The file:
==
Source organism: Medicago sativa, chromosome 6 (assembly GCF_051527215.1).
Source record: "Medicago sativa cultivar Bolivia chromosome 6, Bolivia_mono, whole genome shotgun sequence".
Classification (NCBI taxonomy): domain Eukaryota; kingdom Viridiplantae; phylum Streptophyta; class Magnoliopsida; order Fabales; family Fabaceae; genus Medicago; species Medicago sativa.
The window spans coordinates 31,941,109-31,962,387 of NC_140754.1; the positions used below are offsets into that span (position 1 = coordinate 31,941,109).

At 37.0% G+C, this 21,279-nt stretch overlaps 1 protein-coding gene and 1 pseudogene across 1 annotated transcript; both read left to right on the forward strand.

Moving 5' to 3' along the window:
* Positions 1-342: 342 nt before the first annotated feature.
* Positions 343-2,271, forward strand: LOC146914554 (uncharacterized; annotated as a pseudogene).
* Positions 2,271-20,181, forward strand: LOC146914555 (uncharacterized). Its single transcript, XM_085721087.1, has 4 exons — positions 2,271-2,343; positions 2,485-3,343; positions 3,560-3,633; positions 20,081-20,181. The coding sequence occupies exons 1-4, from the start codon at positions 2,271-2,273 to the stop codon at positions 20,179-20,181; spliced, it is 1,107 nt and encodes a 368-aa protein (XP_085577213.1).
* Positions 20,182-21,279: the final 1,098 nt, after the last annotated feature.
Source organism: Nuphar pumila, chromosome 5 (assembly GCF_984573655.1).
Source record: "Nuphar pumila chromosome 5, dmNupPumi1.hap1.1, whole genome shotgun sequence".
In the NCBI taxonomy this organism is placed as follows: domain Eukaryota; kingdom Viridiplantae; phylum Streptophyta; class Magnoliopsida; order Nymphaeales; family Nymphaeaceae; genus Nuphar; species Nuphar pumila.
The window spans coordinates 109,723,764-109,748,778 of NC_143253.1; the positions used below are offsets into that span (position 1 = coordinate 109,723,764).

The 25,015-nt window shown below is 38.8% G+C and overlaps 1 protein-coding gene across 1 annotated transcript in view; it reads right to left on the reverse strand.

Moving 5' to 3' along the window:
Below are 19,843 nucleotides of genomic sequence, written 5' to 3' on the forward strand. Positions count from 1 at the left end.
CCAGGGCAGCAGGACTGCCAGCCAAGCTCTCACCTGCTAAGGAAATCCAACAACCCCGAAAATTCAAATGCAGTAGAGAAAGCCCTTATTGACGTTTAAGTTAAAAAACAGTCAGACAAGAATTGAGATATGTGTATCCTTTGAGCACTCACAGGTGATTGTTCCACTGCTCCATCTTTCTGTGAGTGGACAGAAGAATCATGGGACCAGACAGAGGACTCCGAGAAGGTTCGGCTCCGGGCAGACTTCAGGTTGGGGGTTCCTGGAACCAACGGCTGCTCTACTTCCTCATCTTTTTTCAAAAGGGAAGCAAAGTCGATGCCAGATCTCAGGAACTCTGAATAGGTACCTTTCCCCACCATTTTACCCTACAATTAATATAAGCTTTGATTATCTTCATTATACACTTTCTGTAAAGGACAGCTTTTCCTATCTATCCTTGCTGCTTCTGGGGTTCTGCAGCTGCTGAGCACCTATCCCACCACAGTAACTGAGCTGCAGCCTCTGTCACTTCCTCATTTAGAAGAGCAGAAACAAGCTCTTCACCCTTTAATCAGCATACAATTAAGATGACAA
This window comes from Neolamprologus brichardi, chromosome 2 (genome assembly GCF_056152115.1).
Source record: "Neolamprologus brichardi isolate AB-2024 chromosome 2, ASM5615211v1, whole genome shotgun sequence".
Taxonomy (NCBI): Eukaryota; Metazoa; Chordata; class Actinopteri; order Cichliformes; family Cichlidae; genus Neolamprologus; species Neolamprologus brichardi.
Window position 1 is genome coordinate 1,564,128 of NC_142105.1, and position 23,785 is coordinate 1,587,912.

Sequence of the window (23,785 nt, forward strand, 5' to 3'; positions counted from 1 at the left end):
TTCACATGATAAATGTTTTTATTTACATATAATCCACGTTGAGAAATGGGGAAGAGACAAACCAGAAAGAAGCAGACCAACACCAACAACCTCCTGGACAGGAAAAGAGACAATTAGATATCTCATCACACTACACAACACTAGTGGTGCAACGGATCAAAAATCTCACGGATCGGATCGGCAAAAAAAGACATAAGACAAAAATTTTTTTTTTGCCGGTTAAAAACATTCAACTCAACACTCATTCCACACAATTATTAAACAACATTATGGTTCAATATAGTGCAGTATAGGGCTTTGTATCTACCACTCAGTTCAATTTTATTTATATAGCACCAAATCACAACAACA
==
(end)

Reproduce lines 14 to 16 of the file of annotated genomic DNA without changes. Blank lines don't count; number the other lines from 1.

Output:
The window spans coordinates 109,723,764-109,748,778 of NC_143253.1; the positions used below are offsets into that span (position 1 = coordinate 109,723,764).

The 25,015-nt window shown below is 38.8% G+C and overlaps 1 protein-coding gene across 1 annotated transcript in view; it reads right to left on the reverse strand.

Moving 5' to 3' along the window: